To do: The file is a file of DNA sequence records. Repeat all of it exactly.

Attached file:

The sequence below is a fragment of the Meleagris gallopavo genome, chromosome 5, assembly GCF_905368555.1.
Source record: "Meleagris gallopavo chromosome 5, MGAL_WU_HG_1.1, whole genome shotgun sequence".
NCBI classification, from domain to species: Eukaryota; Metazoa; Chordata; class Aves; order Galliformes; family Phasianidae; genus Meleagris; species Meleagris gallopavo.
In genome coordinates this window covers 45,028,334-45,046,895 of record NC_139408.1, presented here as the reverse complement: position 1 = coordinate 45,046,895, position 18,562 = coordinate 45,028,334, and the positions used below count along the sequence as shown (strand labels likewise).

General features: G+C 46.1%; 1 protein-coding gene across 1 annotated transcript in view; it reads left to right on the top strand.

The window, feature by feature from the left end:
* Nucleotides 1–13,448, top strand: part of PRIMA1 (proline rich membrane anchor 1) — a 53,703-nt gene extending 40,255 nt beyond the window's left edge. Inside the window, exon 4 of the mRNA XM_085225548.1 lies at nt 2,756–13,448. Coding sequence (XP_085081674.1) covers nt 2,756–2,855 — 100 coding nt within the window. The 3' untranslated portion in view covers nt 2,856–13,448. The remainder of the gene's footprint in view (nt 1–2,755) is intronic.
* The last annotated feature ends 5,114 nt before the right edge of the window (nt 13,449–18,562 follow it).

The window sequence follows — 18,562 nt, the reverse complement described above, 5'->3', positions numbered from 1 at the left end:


The sequence below is a fragment of the Meleagris gallopavo genome, chromosome 5, assembly GCF_905368555.1.
Source record: "Meleagris gallopavo chromosome 5, MGAL_WU_HG_1.1, whole genome shotgun sequence".
NCBI classification, from domain to species: Eukaryota; Metazoa; Chordata; class Aves; order Galliformes; family Phasianidae; genus Meleagris; species Meleagris gallopavo.
In genome coordinates this window covers 45,028,334-45,046,895 of record NC_139408.1, presented here as the reverse complement: position 1 = coordinate 45,046,895, position 18,562 = coordinate 45,028,334, and the positions used below count along the sequence as shown (strand labels likewise).

General features: G+C 46.1%; 1 protein-coding gene across 1 annotated transcript in view; it reads left to right on the top strand.

The window, feature by feature from the left end:
* Nucleotides 1–13,448, top strand: part of PRIMA1 (proline rich membrane anchor 1) — a 53,703-nt gene extending 40,255 nt beyond the window's left edge. Inside the window, exon 4 of the mRNA XM_085225548.1 lies at nt 2,756–13,448. Coding sequence (XP_085081674.1) covers nt 2,756–2,855 — 100 coding nt within the window. The 3' untranslated portion in view covers nt 2,856–13,448. The remainder of the gene's footprint in view (nt 1–2,755) is intronic.
* The last annotated feature ends 5,114 nt before the right edge of the window (nt 13,449–18,562 follow it).

The window sequence follows — 18,562 nt, the reverse complement described above, 5'->3', positions numbered from 1 at the left end: